RF. ESR. Anti-CCP. ANA. CPR. No, these aren’t codes used by secret agents to communicate their missions. They’re names of blood tests used in diagnosing and managing rheumatoid arthritis. When you’re new to this disease, they can seem as mysterious and impenetrable as a secret language. What do they measure? What do the numbers mean? What’s normal, what isn’t? This post is all about demystifying RA blood tests .
RA Blood Tests
There are a number of blood tests that can be used when doctors are trying to find out if you have RA, as well as indicators of how the disease is managed. Some of the most common blood tests are:
Rheumatoid Factor (RF) . RF is a type of antibody that may be associated with inflammation. This is usually one of the first tests your family doctor will order if they suspect you might have inflammatory arthritis. However, it’s important to know that 20-30 percent of people with RA are negative for RF (also called seron...
For some of us who have migraines, the nausea that often occurs during migraine attacks can be the worst of our symptoms. It can be more severe and debilitating than the pain of a migraine attack. Moreover, it can truly wreak havoc with any oral medications we might take during a migraine. Many migraineurs have commented that keeping their meds down during a migraine is one of their biggest treatment challenges because of severe nausea and vomiting.
BUT, Here's a Vital Question:
Is the severe nausea and the accompanying vomiting truly making the meds, "not stay down?" The very, very important answer to that questions is, " Probably not entirely. " You may have read about gastric stasis and how it can keep oral medications from absorbing correctly and being optimally effective. That's not uncommon, but even if gastric stasis is a problem, SOME of the medication can enter our system within seconds of swallowing it.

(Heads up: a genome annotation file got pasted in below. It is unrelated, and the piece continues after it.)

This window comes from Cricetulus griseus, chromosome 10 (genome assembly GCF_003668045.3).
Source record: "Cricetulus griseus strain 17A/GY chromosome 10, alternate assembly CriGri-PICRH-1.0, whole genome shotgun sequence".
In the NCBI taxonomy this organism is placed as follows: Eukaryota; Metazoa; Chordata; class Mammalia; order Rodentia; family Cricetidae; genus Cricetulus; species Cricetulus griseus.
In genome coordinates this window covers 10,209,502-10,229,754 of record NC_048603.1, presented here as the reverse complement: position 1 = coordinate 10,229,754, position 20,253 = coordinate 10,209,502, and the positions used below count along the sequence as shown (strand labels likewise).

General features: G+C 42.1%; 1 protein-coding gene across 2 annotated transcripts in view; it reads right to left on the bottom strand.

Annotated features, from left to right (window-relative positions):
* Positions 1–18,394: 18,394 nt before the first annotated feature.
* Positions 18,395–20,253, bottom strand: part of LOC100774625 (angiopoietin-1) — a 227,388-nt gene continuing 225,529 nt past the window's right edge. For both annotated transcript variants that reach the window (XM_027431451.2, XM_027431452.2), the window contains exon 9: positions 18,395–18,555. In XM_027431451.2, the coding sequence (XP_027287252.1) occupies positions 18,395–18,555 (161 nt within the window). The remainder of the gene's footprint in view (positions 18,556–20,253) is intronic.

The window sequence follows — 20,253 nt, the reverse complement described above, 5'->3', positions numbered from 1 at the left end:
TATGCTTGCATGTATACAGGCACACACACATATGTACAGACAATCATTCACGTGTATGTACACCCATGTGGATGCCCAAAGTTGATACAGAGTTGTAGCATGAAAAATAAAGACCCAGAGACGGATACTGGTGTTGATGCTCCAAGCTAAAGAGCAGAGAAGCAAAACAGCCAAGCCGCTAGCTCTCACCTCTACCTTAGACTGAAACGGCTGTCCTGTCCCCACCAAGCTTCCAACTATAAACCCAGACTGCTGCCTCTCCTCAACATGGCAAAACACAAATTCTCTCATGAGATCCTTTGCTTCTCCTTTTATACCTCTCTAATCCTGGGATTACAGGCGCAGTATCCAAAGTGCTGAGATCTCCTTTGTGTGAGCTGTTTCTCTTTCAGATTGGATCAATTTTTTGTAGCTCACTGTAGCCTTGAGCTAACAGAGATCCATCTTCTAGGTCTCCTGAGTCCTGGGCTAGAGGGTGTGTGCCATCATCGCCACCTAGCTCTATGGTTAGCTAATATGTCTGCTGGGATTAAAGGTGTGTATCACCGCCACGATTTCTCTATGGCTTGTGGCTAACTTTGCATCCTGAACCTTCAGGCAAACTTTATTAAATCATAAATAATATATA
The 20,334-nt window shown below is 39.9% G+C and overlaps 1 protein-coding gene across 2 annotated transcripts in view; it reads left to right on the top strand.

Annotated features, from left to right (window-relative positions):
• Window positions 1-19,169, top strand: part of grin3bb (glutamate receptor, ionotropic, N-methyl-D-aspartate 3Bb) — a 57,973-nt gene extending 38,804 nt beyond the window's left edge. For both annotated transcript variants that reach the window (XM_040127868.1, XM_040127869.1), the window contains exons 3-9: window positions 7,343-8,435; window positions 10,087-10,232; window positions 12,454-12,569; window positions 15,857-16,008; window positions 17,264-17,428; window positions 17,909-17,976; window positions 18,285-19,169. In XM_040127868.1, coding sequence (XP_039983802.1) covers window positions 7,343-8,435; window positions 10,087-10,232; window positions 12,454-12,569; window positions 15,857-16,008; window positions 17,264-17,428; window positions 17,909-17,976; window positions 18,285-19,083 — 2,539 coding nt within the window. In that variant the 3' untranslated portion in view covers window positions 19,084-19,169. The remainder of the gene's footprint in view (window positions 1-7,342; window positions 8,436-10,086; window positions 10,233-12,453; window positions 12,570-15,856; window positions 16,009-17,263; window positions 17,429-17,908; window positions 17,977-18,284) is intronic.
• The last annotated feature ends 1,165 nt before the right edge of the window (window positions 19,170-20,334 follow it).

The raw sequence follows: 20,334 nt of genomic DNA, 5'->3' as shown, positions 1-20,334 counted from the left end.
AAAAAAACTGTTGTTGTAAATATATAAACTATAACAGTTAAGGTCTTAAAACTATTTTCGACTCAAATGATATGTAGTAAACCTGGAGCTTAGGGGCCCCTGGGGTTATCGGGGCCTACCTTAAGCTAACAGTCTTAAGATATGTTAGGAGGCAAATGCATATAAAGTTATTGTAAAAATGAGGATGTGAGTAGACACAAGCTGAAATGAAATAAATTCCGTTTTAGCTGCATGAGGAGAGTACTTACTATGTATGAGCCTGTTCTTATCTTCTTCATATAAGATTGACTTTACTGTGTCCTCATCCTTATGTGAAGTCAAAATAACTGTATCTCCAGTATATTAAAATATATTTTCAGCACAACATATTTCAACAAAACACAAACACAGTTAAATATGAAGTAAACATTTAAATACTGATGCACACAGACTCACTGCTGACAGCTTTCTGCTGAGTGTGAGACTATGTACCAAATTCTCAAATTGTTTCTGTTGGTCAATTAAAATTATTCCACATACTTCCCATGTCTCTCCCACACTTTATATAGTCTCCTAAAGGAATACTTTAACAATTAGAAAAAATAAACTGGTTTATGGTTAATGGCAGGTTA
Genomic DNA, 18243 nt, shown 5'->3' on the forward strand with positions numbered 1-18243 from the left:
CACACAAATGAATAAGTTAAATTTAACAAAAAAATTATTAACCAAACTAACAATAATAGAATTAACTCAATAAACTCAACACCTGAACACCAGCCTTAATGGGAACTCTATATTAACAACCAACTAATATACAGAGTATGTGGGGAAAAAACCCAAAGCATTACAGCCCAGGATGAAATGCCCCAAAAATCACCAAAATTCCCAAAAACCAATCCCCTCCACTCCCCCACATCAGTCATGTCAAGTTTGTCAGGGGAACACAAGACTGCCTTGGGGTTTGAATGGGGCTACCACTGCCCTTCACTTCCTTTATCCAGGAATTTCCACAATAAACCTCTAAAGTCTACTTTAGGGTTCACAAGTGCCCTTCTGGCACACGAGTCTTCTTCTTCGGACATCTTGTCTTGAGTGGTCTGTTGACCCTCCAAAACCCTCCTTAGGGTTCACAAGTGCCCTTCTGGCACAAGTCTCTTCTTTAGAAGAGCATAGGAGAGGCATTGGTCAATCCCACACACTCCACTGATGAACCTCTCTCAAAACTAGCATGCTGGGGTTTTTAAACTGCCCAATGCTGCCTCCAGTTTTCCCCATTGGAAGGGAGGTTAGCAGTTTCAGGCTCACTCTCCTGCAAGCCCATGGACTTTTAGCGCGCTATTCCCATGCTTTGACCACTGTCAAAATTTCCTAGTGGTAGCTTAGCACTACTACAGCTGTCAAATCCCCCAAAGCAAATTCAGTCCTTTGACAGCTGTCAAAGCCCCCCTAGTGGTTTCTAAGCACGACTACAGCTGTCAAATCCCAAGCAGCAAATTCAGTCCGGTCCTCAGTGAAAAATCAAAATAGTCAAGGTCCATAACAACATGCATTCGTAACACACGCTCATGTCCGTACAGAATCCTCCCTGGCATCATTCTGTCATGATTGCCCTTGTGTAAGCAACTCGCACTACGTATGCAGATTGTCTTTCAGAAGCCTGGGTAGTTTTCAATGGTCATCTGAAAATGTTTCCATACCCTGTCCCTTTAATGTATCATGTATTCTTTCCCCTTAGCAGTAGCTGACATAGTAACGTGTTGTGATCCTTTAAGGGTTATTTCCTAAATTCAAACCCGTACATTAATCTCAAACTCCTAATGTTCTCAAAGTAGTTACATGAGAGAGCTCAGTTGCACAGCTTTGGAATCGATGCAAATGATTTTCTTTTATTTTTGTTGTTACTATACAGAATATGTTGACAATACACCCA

Here's a Huge Problem:
Some of the same migraineurs who have commented t...
Let’s first take a look at what drives your blood pressure. Unlike a river, which flows continuously downstream, blood flow is pulsatile, with ebb and flow driven by pumping heart muscle. This cycle repeats itself 60 or so times each minute, every time your heart beats. With each heartbeat occurring about once per second, the heart squeezes, or contracts, within a split-second. The rapid contraction forces about 90 cc of blood (approximately 1/3 cup) up, pushing the aortic valve open, and blood passes up into the aorta and rapidly distributes upward to the brain (via the carotid arteries on either side of the neck), the arms, and downward to the abdomen, pelvis, and legs. The force of heart contraction and its rapid distribution to the body is measured as systolic pressure, or the top number in blood pressure. As the 90 cc or so of ejected blood distributes rapidly throughout the body, pressure in all the arteries drops over the ensuing half second, and the aortic valve closes. Th...
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